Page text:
What Campbell’s statement suggest is a solitary interest in technicalities, and how this differentiates him from the fans who flocked to superhero conventions during comic’s early years, I’m not entirely sure. When it comes to the spiritual content of Kurtzman’s work, he seems quite deaf or purposefully blind.

Lodged within Campbell’s thin description are other questions —whether we should judge a piece of art as a whole or by its parts; and if we accept that art can achieve greatness purely on the basis of its narrative skill or artistry, is that artistry of a level that we can forgive almost everything else (McCay’s Little Nemo comes to mind immediately).

Kim Thompson latches on to this in the comments section and I quote:

“Complaining that a comic is no good because the story is no good is like complaining that water isn’t a good liquid because oxygen isn’t wet. Bravo, Mr. Campbell.” – Kim Thompson

Thompson’s metaphor is of course thoroughly imperfect since oxygen is frequently found in its “wet” state in our modern world but let’s see what he’s getting at here. In Thompson’s comment, comics are likened to water, which every elementary school kid is taught is composed of hydrogen and oxygen atoms.  In other words, through the combination of art (hydrogen) and story (oxygen), a new, fastidious, and fabulous art form is created known as comics (water). This art form bears only a cursory relation to those things which constitute it and is neither art nor story but something entirely new which obeys no “laws” of aesthetics except those which are conjured up in the rectum of Eddie Campbell (and, maybe, his editor Dan Nadel).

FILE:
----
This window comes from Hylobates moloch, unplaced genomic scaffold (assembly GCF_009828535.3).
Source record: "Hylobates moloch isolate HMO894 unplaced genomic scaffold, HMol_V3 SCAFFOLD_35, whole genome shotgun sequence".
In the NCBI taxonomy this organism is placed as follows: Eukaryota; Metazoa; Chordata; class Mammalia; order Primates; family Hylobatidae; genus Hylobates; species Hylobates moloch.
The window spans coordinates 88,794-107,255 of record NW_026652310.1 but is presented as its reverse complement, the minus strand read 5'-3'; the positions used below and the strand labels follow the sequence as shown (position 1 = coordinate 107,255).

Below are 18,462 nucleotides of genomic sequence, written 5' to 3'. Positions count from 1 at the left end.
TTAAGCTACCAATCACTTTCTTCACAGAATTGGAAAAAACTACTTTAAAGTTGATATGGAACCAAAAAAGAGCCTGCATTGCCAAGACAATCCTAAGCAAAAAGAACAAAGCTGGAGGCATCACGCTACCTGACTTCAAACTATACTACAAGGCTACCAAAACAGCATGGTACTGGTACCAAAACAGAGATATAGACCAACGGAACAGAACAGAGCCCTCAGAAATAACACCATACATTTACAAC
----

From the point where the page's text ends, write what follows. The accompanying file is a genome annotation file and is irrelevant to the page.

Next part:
Of course, this line of thought is irrelevant if one assumes that a cartoonist-critic is interested purely in the utilitarian aspects of the art in question. If one simply wants to emulate Kurtzman’s drawing line or his almost extradiegetic storytelling, the absolute quality of the art in question is extraneous.

If we mean to be “critics” interested in the formation (or reassertion) of a canon, then the absolute aesthetic appeal of a comic takes on more importance. This was certainly one of the motivations behind The Comics Journal‘s Top 100 comics list (where the EC line plays a prominent part) — a list mired in the concept that as the roots of comics reside in degradation and populism, they should conform to and be judged by those criteria only.  As such, when The Comics Journal Top 100 comics list was produced, it was not so much an exercise in choosing comics of artistic merit but a process of choosing the best smelling shit — shit which, presumably, has no relevance or connection to the world at large.

Campbells’ other argument for the genius of the EC war comics comes at the close of his piece:

“If comics are any kind of art at all, it’s the art of ordinary people. With regard to Kurtzman’s war comics, don’t forget that the artists on those books were nearer to the real thing than you and I will ever be. Jack Davis and John Severin were stationed in the Pacific, Will Elder was at the liberation of Paris. Maybe we should pay attention to the details.”

In this, he trots out an age old argument in buttressing these comics — their authenticity. And who can doubt this? For participation in war and killing (voluntarily or involuntarily) is self-legitimizing — the only truth when it comes to battle. The entire fighting corpus is like a single amoeba with a single mind and a single all-encompassing viewpoint. And why even consider the enemy, the dead, the relatives of the dead, or those who oppose war? Can a cartooning genius ever be limited in his vision or politics? Can he ever be sentimental and derivative? Can a cartooning genius ever be wrong?



The other points in Eddie Campbell’s article will be dealt with in the rest of the roundtable.